Specific abnormalities in serotonin release in the prefrontal cortex of isolation-reared rats measured during behavioural performance of a task assessing visuospatial attention and impulsivity
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Rationale. Rats reared in social isolation exhibit hyperactivity and specific attentional disturbances in later adult life. These behavioural abnormalities may be relevant to impulsivity and other neuropsychiatric syndromes such as attention-deficit hyperactivity disorder and schizophrenia where disturbances in circuitry involving the prefrontal cortex have been identified.
Objective. To establish whether isolation-reared rats show a differential susceptibility to cognitive processes that depend on the prefrontal cortex and its monoaminergic innervation.
Methods. Rats were reared in isolation from postnatal day 28 or in social groups of four and trained on the five-choice serial reaction time task, which assesses spatially divided visual attention. Following a range of manipulations designed to tax visual attention and response control, in vivo microdialysis was used in conjunction with behavioural testing to assess dopamine (DA) and serotonin (5-HT) release in the prefrontal cortex, either under baseline conditions prior to task initiation, or during task performance. Subjects were challenged with amphetamine (0.125 mg/kg intravenously) every 15 min, commencing 15 min after the start of the task.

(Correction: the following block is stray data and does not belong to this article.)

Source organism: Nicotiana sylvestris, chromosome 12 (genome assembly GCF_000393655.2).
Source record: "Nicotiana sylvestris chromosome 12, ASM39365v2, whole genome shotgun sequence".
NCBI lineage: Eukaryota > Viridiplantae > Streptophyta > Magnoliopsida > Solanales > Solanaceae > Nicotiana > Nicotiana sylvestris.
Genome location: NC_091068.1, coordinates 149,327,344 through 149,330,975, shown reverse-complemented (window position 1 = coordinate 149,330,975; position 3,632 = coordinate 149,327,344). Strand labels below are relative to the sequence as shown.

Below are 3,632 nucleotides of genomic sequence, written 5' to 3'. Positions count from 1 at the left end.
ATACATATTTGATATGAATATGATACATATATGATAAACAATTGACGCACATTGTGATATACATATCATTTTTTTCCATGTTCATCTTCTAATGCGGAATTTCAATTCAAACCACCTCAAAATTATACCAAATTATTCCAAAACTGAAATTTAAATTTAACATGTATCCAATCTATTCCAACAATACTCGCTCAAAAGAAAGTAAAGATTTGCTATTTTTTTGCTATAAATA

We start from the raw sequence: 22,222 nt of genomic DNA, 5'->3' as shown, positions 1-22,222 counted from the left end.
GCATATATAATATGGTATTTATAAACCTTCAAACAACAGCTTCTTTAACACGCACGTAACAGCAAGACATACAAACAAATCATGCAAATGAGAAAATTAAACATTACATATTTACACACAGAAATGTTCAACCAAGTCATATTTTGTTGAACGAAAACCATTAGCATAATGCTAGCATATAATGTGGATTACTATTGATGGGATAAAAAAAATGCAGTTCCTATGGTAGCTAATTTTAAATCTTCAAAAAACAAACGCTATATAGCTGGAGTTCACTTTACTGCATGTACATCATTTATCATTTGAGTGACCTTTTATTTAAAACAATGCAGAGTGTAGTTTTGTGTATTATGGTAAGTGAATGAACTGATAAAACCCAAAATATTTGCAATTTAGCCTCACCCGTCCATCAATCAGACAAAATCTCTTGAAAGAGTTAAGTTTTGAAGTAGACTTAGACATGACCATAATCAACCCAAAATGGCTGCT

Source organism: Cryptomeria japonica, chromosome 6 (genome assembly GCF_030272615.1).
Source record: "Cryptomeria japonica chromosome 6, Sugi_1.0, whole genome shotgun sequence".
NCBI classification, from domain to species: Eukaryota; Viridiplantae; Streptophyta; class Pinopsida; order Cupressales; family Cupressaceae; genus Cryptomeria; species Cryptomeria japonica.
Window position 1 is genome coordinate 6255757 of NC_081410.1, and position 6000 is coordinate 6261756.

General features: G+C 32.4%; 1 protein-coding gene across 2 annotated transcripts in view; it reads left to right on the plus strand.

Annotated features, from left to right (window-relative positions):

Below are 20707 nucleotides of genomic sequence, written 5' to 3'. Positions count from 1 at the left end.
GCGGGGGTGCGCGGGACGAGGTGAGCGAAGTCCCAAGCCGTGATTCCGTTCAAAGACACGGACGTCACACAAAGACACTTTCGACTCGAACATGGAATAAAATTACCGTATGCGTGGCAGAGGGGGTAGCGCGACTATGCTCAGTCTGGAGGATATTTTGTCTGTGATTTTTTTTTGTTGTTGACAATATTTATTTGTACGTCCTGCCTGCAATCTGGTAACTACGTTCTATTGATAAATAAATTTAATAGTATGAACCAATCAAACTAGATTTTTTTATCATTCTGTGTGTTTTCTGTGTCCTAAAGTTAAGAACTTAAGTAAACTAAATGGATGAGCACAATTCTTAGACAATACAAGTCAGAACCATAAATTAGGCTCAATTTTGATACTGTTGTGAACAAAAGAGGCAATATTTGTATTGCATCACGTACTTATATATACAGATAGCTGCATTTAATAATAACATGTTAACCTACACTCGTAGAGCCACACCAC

Results. Apart from being consistently slower to collect food rewards and showing more perseverative responses to an auditory distractor, isolates were unimpaired on accuracy, impulsivity and correct latency measures on the five-choice task. Basal levels of DA and 5-HT in the prefrontal cortex were also unaffected by isolation rearing. Amphetamine increased the speed of responding in control and isolation-reared animals and increased premature (impulsive) responding, but only in socially-reared animals. Cortical DA release increased to a similar extent in both groups following amphetamine challenge. By contrast, 5-HT release was attenuated in isolates under these conditions.
Conclusions. These findings highlight a rather specific deficit in 5-HT release in the prefrontal cortex of isolation-reared rats, although this appears not to affect visual attentional function. Rather, these data may be relevant to reduced impulsiveness of isolation-reared rats on the five-choice task. These findings are important in the context of animal models of attentional disturbances in schizophrenia.
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